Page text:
(Please don't laugh - does self-modifying code or jumps into the middle of a piece of code still exist, or are such principles anyway impossible with the several caches and parallel execution units of modern CPUs? I am no expert in x86 assembler nor Windows internals, but I survived university studies in computer science and well remember how timing problems with multitasking or interrupts can produce unpredictable results. I still remember how extraterrestial the concept of Transmeta Crusoe CPU appeared to me and how the company Starbridge wanted to created even a desktop supercomputer of fully programmable FPGA chips instead of a CPU with given instruction set. The concept of the realtime patcher appears a bit similar to me and I imagine that many kinds programming tricks may make it trip.)

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But the patched code segments will be of course slower than the original on 686er and thus may cause trouble when that code section is re-started with fixed frequency e.g. by a scanline IRQ of the graphics card and (perhaps depending on actual CPU load) gets not enough time to finish.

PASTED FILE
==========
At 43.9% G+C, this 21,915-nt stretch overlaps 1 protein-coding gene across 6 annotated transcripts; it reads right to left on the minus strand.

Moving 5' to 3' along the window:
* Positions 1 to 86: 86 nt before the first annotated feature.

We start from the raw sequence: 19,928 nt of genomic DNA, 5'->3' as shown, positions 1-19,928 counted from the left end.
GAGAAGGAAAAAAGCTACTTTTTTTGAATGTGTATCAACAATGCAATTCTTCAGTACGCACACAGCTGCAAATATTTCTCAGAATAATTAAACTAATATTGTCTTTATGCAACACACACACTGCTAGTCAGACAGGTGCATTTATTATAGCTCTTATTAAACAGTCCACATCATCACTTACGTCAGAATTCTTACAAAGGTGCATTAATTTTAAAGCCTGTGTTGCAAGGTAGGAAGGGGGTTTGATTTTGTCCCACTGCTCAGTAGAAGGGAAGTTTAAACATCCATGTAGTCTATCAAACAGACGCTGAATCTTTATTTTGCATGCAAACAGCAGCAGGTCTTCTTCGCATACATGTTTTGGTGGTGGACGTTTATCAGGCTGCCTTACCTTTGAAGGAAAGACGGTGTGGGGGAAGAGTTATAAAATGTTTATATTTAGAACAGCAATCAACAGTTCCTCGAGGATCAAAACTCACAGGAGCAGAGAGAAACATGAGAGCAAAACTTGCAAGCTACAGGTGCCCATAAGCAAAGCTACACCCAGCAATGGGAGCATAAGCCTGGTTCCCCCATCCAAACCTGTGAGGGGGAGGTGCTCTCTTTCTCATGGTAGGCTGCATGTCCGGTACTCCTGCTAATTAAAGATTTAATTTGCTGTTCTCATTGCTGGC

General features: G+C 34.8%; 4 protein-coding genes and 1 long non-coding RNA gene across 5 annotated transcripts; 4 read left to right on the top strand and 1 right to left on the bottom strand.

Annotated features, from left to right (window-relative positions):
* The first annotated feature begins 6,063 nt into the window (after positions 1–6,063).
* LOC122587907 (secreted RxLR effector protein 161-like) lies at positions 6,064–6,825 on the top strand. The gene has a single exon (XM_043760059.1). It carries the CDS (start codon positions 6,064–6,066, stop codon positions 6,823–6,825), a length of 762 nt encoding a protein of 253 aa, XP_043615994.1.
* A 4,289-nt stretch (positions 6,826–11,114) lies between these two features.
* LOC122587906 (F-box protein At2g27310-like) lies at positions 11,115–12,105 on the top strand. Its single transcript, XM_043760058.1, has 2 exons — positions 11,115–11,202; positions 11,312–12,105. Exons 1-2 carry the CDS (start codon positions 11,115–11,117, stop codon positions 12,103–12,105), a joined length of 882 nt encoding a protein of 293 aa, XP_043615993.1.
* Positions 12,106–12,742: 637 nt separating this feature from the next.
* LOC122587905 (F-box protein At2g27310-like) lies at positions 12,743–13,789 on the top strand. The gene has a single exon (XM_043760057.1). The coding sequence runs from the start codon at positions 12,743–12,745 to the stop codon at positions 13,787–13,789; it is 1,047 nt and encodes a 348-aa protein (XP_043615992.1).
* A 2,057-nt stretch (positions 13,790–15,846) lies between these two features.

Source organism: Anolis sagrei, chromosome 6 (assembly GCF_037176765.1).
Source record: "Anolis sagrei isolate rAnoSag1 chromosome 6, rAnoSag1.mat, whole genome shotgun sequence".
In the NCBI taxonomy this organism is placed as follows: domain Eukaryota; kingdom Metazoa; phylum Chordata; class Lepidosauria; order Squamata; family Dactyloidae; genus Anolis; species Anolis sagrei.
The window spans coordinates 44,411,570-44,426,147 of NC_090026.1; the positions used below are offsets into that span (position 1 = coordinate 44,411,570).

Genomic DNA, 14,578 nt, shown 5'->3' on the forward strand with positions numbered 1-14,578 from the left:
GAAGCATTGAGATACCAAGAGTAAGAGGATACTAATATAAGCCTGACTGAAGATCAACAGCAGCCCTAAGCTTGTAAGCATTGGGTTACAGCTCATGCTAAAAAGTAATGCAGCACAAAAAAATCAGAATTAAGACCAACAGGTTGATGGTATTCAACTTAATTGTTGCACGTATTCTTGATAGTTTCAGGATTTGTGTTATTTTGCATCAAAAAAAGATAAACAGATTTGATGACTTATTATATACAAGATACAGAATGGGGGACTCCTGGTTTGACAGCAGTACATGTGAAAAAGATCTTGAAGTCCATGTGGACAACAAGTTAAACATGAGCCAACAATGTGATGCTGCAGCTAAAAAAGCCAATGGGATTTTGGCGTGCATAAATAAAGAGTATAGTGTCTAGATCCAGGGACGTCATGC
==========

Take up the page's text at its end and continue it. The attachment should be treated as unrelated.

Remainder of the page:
Possibly. It would be just one more possible timing issue to consider.

Another thought - may it be that instructions those were designed to be uninterruptable are now replaced with an interruptable piece of code, so an IRQ can hail into a transaction-like piece of code that should have been atomic (i.e. executed in one piece without getting cut apart by multitasking or whatever that may change register contents or such things where it shouldn't).

Not the instructions currently being Patched.